Class Review: The Armed Parent/Guardian

In December of 2017, I had the opportunity to take Citizens Defense Research’s flagship class, The Armed Parent/Guardian, or TAP/G for short. I had been meaning to take this class for some time, so when I found out they’d be in SoFla, I decided to sign up. Full disclosure, I paid full price for the class, however I have known both instructors, John Johnston and Melody Lauer, for quite some time and count them among my friends.

By the time I took TAP/G, a large number of my friends and industry acquaintances had already taken it, and recommended it very highly. The class is split in two days, Day of Training 1 is a half day of classroom lecture and a half day of range time, and DOT2 is an entire day of range time. The question that I really wanted an answer to is whether or not this class is really relevant to someone who doesn’t have kids. If that’s your question, I’ll answer it right now and you can go back to scrolling Instagram for gun bunnies: yes, yes it is. Even if you don’t have kids the class is quite useful.

As I mentioned above, the instructors are John Johnston and Melody Lauer. While John has an impressive training resume and holds several instructor qualifications, he is most likely best known as the host of Ballistic Radio, a popular firearms podcast. Melody Lauer is a full time firearms instructor and mother, and even appeared on some daytime TV show explaining the complexities of babywearing and carrying a gun. Both instructors bring their unique backgrounds together to create a course that is both engaging and informative.

DOT1
The class begins with lecture, which is used largely to set up the context in which the class is presented. The “target” demographic for this class is of course private citizens who carry a gun as a part of their daily activities, and who might be placed in a situation where they are with someone whose safety is their responsibility. This could be with a minor child, or as I applied a lot of the context of this class: a Bumble date (if you don’t know what Bumble is you’re either married or living under a rock). For me, the most interesting part of DOT1’s lecture portion was the concept of transitional spaces. A good example of a transitional space is a parking lot, or the waiting area for a train/subway car. These aren’t spaces where people stay they’re places that people transition through. Transitional spaces are also the place where you’re most likely to be the victim of a violent crime outside of your home, which is why the class places pretty significant emphasis on this.

After the lecture the class went to the range, where two of my favorite things happened. We were given a very comprehensive safety brief, which included the “crash landings” that would get you kicked out of class for safety violations. I always appreciate this in a class, because I’ve had far too many guns pointed at me by fellow students over the years to really want to continue to do that.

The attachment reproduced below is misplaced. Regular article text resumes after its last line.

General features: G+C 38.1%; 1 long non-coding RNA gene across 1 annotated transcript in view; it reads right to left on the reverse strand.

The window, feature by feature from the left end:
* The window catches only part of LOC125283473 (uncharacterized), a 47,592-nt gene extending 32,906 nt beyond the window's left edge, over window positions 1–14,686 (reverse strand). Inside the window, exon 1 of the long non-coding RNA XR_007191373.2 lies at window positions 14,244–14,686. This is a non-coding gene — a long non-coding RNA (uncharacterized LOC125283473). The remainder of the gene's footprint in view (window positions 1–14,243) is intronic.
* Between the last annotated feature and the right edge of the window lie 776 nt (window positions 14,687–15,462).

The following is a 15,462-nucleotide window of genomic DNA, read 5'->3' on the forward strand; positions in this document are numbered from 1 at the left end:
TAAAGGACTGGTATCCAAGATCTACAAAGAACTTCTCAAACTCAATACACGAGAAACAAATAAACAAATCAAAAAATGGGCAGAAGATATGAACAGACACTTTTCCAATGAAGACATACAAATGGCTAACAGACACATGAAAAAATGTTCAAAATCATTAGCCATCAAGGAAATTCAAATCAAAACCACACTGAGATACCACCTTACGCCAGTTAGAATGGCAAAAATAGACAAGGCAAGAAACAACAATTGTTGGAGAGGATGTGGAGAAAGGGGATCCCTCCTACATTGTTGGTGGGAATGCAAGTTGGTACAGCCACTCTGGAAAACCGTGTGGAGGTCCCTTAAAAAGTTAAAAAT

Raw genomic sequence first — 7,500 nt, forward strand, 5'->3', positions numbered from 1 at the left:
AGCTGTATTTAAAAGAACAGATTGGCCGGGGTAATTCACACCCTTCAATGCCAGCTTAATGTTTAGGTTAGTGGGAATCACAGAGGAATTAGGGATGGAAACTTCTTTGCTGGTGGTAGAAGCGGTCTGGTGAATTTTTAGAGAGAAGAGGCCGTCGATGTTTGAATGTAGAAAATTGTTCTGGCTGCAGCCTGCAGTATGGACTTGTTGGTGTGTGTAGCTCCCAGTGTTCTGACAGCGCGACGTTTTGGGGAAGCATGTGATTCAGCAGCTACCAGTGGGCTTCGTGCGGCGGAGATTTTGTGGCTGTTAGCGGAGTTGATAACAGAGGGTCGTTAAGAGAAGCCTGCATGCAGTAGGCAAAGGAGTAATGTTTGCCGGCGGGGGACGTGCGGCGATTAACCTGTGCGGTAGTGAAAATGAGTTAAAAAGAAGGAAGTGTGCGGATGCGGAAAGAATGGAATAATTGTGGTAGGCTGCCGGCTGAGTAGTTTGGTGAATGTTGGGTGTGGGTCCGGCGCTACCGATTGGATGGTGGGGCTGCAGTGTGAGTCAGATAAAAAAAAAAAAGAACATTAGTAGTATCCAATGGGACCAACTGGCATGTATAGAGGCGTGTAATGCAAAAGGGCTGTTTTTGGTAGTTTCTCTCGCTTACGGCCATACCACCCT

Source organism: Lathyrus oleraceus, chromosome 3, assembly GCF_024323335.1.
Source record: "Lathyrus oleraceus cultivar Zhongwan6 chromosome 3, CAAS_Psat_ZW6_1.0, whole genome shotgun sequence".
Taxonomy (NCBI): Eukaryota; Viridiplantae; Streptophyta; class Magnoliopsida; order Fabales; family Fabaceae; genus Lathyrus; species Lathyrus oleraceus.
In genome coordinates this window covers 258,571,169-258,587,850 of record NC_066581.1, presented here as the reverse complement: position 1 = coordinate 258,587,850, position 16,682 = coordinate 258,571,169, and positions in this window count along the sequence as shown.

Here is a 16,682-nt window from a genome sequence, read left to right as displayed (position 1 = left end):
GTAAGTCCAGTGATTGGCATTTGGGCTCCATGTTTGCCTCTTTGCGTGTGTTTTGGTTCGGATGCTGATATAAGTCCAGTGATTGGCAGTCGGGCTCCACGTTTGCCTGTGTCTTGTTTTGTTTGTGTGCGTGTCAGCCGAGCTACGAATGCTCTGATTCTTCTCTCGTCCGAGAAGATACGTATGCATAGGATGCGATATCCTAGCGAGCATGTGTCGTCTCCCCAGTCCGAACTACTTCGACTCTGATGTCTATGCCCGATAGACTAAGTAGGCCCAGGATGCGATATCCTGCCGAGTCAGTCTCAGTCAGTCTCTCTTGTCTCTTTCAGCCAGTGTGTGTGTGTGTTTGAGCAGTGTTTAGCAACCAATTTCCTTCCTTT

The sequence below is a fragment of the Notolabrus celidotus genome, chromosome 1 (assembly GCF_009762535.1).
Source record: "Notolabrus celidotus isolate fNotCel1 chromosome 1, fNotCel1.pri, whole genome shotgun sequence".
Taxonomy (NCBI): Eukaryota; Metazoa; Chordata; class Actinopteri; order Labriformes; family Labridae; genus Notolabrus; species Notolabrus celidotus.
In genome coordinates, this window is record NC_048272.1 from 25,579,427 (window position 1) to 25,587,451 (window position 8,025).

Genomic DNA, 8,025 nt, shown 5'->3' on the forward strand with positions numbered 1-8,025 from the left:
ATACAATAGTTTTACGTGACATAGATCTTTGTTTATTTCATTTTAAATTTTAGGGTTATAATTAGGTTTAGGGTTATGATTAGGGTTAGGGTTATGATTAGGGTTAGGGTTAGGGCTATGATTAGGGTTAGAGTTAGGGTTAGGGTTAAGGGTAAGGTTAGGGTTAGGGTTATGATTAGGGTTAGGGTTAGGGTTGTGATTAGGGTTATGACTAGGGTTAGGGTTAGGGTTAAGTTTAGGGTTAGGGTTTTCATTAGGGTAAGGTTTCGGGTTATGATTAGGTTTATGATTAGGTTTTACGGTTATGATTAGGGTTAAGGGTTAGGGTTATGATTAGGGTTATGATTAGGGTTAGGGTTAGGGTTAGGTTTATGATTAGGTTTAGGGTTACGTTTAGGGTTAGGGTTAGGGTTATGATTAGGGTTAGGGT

Second on the list of briefings before rounds started cracking downrange was the medical briefing. This is an essential part of any firearms class in my opinion. It involves designating primary medical providers as well as the evacuation plan in the event someone does catch a hot one. If you’re an instructor and this isn’t part of your class, you need to fix yourself.

On to the shooting portion of the class, which was interesting. On DOT1 we shot the FBI qual, which is shockingly easy. In fact, I would say that the majority of the marksmanship challenges presented in the class are fairly trivial in nature for an average shooter. My definition of “average” being “USPSA B-class or better.” If you’re not at that level, you may find some of the shooting in the class to be difficult. I didn’t, and that’s not a knock on the class. If I wanted to take a class that was going to make me better at shooting, I’d take an Ernie Langdon class (which I in fact did).

A very interesting, and also somewhat unusual aspect of the live fire portion of the class was the emphasis placed on two things: shoot throughs and misses. In fact, if I had to pick a central portion of the marksmanship portion of the class, it’s “get good hits.” Periphrial hits and misses were analyzed to a level of detail that I wasn’t really expecting, and hadn’t encountered in other purely shooting classes.

DOT2
The range the second day incorporated the sandbaby or a backpack as we discussed and trained on various methods to move a small child to safety, or control them while firing strong hand only. Without giving away all the class curriculum, this presented an interesting challenge. It became a lot more interesting when you added a living participant to the drill, whose job it was to pull on your hand and act like a terrified kid. There were some other drills that incorporated live participants which I found quite useful.

DOT2 was also where my only real complaint occurred. You know “that guy?” The one who always asks the dumbdick questions that aren’t really relevant to the course material, but he’s either 1) trying to sound cool, or 2) so clueless he doesn’t realize he’s asking nonsense questions? Yeah, that guy. We had one of those in the class, and on DOT2 he derailed the class a bit. I mentioned this to John and Melody afterward, but I felt like they could have done a better job controlling for student behavior and not let us get off the rails like that. But really, that’s my only complaint.

Summary
Should you take TAP/G? Absolutely. If you’re serious about using a gun for self defense and have people in your life who can’t/don’t carry, I believe that this class is an excellent learning environment. I guarantee you’ll come out of smarter than you were before, so long as you go in with an open mind. I strongly recommend TAP/G to all of my readers. Go visit Citizen’s Defense Research to find a class near you.

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